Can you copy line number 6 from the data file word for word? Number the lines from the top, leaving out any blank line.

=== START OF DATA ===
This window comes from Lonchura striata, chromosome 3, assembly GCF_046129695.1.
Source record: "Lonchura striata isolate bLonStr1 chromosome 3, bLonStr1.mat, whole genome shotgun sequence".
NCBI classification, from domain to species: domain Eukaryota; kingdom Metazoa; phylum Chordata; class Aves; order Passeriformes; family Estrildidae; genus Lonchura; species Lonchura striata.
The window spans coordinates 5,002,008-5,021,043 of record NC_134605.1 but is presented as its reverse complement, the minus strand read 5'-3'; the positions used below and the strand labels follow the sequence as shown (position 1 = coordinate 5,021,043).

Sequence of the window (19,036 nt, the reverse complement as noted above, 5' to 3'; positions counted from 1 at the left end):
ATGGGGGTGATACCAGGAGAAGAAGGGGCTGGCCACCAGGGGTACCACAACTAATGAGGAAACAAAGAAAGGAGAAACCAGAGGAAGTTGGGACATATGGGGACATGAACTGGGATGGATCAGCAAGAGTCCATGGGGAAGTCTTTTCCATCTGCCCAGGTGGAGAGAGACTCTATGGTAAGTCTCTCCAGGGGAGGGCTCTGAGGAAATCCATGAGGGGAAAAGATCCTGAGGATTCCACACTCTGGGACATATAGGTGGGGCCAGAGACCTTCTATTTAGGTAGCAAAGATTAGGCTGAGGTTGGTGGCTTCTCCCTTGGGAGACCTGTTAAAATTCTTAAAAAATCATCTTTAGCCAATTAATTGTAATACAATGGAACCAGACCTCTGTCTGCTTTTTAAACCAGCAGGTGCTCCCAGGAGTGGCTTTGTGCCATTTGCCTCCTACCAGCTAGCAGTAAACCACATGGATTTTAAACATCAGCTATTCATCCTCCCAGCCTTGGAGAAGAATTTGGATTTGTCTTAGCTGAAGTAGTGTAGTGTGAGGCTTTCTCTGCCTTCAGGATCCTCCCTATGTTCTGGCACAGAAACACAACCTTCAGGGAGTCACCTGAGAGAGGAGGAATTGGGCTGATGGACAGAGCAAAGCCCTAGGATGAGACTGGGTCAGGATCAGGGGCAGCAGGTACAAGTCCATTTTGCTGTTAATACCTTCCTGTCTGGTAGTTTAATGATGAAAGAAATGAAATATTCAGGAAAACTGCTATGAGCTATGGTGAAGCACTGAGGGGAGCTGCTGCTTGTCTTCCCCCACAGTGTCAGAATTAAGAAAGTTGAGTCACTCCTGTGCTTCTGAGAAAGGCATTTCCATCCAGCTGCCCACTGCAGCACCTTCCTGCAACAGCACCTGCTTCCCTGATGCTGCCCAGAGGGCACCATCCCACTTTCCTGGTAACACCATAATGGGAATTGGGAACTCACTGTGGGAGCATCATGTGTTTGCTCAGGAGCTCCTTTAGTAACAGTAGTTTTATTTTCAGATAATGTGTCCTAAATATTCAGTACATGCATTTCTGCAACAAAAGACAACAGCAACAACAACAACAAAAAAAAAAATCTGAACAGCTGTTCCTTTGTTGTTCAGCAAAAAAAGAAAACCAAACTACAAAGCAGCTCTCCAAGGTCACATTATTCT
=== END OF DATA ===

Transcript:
ATGGGGGTGATACCAGGAGAAGAAGGGGCTGGCCACCAGGGGTACCACAACTAATGAGGAAACAAAGAAAGGAGAAACCAGAGGAAGTTGGGACATATGGGGACATGAACTGGGATGGATCAGCAAGAGTCCATGGGGAAGTCTTTTCCATCTGCCCAGGTGGAGAGAGACTCTATGGTAAGTCTCTCCAGGGGAGGGCTCTGAGGAAATCCATGAGGGGAAAAGATCCTGAGGATTCCACACTCTGGGACATATAGGTGGGGCCAGAGACCTTCTATTTAGGTAGCAAAGATTAGGCTGAGGTTGGTGGCTTCTCCCTTGGGAGACCTGTTAAAATTCTTAAAAAATCATCTTTAGCCAATTAATTGTAATACAATGGAACCAGACCTCTGTCTGCTTTTTAAACCAGCAGGTGCTCCCAGGAGTGGCTTTGTGCCATTTGCCTCCTACCAGCTAGCAGTAAACCACATGGATTTTAAACATCAGCTATTCATCCTCCCAGCCTTGGAGAAGAATTTGGATTTGTCTTAGCTGAAGTAGTGTAGTGTGAGGCTTTCTCTGCCTTCAGGATCCTCCCTATGTTCTGGCACAGAAACACAACCTTCAGGGAGTCACCTGAGAGAGGAGGAATTGGGCTGATGGACAGAGCAAAGCCCTAGGATGAGACTGGGTCAGGATCAGGGGCAGCAGGTACAAGTCCATTTTGCTGTTAATACCTTCCTGTCTGGTAGTTTAATGATGAAAGAAATGAAATATTCAGGAAAACTGCTATGAGCTATGGTGAAGCACTGAGGGGAGCTGCTGCTTGTCTTCCCCCACAGTGTCAGAATTAAGAAAGTTGAGTCACTCCTGTGCTTCTGAGAAAGGCATTTCCATCCAGCTGCCCACTGCAGCACCTTCCTGCAACAGCACCTGCTTCCCTGATGCTGCCCAGAGGGCACCATCCCACTTTCCTGGTAACACCATAATGGGAATTGGGAACTCACTGTGGGAGCATCATGTGTTTGCTCAGGAGCTCCTTTAGTAACAGTAGTTTTATTTTCAGATAATGTGTCCTAAATATTCAGTACATGCATTTCTGCAACAAAAGACAACAGCAACAACAACAACAAAAAAAAAAATCTGAACAGCTGTTCCTTTGTTGTTCAGCAAAAAAAGAAAACCAAACTACAAAGCAGCTCTCCAAGGTCACATTATTCT